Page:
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The secrets of bioluminescent, glow-in-the-dark mushrooms

As children, many of us would stare in amazement at glow sticks, wondering how this phenomenon was even possible. Certain scientists have been doing the same thing for years, except they’ve been staring at bioluminescent mushrooms.

Recently, researcher Zinaida Kaskova and her team uncovered the molecular components involved in these glow-in-the-dark mushrooms, paving the way for future progress in using fungal bioluminescence for analytical and imaging technologies.

Bioluminescence doesn’t just exist in mushrooms; it’s spread across a wide variety of organisms. Scientists have found about 80 separate species of bioluminescent fungi alone.

This incredible light emission from these organisms is possible because of a molecule called luciferin and the enzyme luciferase. They both combine with energy and atmospheric oxygen, which causes a chemical reaction that produces an excited state oxyluciferin. This molecule releases light energy in order to get back to its ground state – triggering the bioluminescence observable in these fungi.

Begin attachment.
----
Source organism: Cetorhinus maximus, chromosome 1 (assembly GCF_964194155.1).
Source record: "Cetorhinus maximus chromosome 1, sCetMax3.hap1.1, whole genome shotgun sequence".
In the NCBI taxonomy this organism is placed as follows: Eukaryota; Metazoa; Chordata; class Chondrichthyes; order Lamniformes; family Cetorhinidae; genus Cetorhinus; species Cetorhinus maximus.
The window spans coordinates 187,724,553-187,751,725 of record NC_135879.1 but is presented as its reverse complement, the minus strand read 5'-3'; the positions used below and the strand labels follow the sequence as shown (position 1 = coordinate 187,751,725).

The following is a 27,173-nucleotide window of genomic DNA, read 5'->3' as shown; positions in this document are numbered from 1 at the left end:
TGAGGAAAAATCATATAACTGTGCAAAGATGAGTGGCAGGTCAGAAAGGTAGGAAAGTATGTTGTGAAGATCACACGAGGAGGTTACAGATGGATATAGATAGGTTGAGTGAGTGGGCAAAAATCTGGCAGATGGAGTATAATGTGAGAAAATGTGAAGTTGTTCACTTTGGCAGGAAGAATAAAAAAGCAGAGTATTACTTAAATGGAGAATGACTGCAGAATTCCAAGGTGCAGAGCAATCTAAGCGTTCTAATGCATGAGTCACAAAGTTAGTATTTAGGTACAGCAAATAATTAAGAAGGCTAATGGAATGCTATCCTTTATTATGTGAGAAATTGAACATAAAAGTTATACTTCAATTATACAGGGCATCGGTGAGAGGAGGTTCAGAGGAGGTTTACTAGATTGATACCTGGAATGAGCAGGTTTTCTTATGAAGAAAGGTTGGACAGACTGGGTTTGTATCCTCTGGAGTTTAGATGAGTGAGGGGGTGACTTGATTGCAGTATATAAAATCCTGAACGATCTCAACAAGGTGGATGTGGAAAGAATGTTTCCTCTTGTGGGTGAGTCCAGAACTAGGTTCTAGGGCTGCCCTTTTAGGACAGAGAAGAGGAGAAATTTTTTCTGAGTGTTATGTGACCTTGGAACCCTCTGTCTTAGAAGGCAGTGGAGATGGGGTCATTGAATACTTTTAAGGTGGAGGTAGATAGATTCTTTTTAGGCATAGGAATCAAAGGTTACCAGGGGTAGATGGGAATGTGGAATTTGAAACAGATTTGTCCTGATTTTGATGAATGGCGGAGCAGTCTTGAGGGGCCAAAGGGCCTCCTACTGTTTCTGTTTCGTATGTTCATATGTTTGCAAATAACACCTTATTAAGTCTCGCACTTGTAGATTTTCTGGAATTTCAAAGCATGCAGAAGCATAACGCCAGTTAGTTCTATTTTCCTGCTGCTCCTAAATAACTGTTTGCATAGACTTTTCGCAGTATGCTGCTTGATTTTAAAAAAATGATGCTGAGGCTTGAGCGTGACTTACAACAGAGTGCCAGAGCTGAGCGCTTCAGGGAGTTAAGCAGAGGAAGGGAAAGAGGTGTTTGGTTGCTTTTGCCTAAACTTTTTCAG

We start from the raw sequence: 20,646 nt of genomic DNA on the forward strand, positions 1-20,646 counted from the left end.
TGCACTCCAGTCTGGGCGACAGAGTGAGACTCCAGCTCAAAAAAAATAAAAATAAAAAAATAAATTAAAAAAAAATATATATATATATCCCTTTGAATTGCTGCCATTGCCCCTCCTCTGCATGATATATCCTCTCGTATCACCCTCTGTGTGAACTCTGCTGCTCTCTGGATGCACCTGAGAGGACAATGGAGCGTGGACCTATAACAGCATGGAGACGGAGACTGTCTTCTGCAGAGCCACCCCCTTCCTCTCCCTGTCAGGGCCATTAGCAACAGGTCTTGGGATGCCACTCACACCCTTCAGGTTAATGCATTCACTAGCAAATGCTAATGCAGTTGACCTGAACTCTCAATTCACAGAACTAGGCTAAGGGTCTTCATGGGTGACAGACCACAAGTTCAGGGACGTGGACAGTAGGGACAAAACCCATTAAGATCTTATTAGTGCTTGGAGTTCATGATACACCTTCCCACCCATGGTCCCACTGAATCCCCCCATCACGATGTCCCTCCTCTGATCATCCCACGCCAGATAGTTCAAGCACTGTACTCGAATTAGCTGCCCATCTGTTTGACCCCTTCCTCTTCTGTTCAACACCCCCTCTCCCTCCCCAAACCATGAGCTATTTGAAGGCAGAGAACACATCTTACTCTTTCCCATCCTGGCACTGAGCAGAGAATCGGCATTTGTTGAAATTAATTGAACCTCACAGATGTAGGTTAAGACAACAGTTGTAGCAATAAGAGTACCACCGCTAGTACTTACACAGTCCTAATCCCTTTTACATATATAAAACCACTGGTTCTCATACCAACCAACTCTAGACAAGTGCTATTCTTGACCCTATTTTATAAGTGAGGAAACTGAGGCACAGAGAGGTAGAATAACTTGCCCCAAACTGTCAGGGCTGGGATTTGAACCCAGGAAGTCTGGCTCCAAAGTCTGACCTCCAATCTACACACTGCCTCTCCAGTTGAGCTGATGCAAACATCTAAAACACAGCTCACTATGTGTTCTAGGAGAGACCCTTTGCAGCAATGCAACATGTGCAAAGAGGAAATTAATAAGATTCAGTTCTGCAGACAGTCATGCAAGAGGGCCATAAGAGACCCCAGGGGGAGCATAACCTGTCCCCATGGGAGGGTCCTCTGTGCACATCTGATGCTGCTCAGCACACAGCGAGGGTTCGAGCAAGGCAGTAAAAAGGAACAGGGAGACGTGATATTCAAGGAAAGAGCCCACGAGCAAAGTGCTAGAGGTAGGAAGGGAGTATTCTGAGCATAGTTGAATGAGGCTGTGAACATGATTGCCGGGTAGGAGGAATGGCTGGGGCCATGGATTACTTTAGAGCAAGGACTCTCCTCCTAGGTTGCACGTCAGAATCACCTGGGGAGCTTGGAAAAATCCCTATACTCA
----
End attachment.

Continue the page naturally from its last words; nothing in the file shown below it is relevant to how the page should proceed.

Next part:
This luciferin-luciferase pathway has been extensively studied in bioluminescent insects, bacteria, and some marine animals – but never in fungi. Kaskova and her team discovered the molecular components involved in the fungal luciferin-luciferase pathway, leading to them also finding the fungal equivalent of oxyluciferin.

The researchers believe that this fungal luciferase could be “promiscuous,” meaning it is able to interact with multiple versions of fungal luciferin, which allows for changes in intensity and the color of bioluminescent emission.

Although revealing, these findings don’t mean all the mystery is gone from the study of bioluminescent organisms. Further research could uncover more about the molecular processes and their evolution within specific organisms, as well as lead to advances in bioluminescent technologies.

By Connor Ertz, Staff Writer

Source: American Association for the Advancement of Science

Image Credit: Cassius V. Stevani/IQ-USP, Brazil

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